Only 100 years before you earn your Facebook investment back (and why it’s still worth it)

So my thumbsuck earnings guesstimate on Facebook turned out to be bang on target. It did make around $500 million in 2010 according to documents released by those Wall Street sharks at Goldman Sachs. What I was completely wrong about was its net margin. I assumed, based on a previous report from Reuters, that it earned around $2 billion in 2010, but it looks like it was closer to $1.6 billion.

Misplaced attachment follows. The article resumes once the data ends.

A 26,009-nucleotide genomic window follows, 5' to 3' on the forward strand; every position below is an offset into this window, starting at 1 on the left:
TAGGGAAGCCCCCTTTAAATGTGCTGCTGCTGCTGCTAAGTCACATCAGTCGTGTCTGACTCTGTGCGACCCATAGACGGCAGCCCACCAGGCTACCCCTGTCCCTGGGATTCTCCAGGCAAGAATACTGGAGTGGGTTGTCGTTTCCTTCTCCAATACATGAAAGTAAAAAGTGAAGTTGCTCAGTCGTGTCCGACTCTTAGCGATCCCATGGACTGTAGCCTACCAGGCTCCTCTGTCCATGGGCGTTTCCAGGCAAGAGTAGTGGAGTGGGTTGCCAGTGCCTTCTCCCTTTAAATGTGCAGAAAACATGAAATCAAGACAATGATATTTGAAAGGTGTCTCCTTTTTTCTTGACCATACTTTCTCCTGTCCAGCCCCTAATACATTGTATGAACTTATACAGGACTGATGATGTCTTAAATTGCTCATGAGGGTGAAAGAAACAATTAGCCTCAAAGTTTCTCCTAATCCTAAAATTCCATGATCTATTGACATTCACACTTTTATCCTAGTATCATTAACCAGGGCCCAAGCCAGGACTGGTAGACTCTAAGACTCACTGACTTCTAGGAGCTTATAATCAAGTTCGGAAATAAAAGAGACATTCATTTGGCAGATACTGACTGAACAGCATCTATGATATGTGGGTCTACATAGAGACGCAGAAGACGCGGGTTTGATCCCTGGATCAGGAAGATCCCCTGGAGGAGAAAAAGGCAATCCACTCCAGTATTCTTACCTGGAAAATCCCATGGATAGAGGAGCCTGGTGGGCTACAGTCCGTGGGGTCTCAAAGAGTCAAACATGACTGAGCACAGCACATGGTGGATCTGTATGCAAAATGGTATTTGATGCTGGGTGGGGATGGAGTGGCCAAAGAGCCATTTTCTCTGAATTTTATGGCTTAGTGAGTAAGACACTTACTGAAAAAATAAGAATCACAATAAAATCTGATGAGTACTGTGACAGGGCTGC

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That means it is already making a margin of around 32% - an extremely healthy number indeed. Its PE ratio is still 100, as I predicted (another lucky guess), but such a high net margin means four things:<p /> 1. It has a business model, and a strong, sustainable and profitable one at that. That means it has thrown off the traditional stigma of a start-up or a dotcom which implies little or no profits and a mad dash for market share. Just like Amazon and Google before it, Facebook is now a serious commercial proposition, and not just a flash in the pan.<p /> 2. It is already throwing off cash, which it can plow back into making yet more revenue and snapping up yet more users. Normally a business like Facebook would still be burning cash (see point 1), instead it is swimming in it. <p /> 3. Given that web businesses can reap huge benefits from economies of scale, Facebook's costs are unlikely to rise at the same pace as its revenues. As with Google, Facebook is likely to become more and more profitable the bigger it grows.<p /> 4. If its user growth continues it will soon be making $1 billion in profit a year, which means a PE of 50 rather than 100. Extend that timeline out to 2020 and Facebook could be as big as Google, and making the same kind of profits (Google made $6.5 billion in 2009 and looks set to make close to $8 billion for 2010).<p /> Still, all four points above rely on Facebook continuing to grow and prosper - an assumption that is far from guaranteed. MySpace looked untouchable six years ago, and now NewsCorp is busy laying off half its staff.<p /> Would I invest in Facebook? If I had the spare cash, yes. But by "the spare cash" I mean if I had at least R1 million to make a long bet. I wouldn't put my pension into Facebook. Of course all that assumes that I (or any private investor) could even get near the stock. Right now you need very deep pockets and connections to get hold of even one share in Facebook, which isn't publicly traded. And you probably need to pay 5% or 10% over the odds on $1 million dollars worth to even be taken seriously. <p /> Still, I can always dream.<p />P.S. I learned some hard lessons about fact checking this week. Firstly, double check definitions of financial terms before you use them (revenue does not equal earnings, silly fellow), and secondly assume that all corporate structures are more complex than they appear. Who would have known that DST is actually two separate entities, one of which Naspers is not remotely connected to? I should have, that's for sure.